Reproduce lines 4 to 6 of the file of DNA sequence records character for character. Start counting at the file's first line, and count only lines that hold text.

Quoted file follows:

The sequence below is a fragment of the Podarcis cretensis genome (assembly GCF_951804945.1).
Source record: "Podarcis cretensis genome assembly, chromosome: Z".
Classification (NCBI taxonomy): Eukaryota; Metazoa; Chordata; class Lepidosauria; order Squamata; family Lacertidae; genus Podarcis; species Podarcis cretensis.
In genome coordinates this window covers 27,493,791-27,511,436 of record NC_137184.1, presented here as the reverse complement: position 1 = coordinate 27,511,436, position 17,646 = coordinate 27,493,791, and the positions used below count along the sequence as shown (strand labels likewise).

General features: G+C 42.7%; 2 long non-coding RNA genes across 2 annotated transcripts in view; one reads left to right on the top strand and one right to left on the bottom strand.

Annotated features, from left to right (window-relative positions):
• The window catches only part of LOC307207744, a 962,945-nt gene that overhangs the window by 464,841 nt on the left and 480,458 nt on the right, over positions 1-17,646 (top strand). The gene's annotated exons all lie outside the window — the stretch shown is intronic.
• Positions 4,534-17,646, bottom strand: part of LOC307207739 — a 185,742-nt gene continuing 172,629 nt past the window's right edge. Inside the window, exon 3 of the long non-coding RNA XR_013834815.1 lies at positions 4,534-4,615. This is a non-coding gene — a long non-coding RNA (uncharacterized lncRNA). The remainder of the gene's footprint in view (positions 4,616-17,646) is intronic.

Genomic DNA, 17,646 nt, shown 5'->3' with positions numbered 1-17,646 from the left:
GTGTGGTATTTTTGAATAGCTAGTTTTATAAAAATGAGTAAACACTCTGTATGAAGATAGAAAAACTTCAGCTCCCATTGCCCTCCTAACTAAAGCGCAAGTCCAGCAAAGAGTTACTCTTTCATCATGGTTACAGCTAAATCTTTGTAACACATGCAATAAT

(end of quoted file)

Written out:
In genome coordinates this window covers 27,493,791-27,511,436 of record NC_137184.1, presented here as the reverse complement: position 1 = coordinate 27,511,436, position 17,646 = coordinate 27,493,791, and the positions used below count along the sequence as shown (strand labels likewise).

General features: G+C 42.7%; 2 long non-coding RNA genes across 2 annotated transcripts in view; one reads left to right on the top strand and one right to left on the bottom strand.

Annotated features, from left to right (window-relative positions):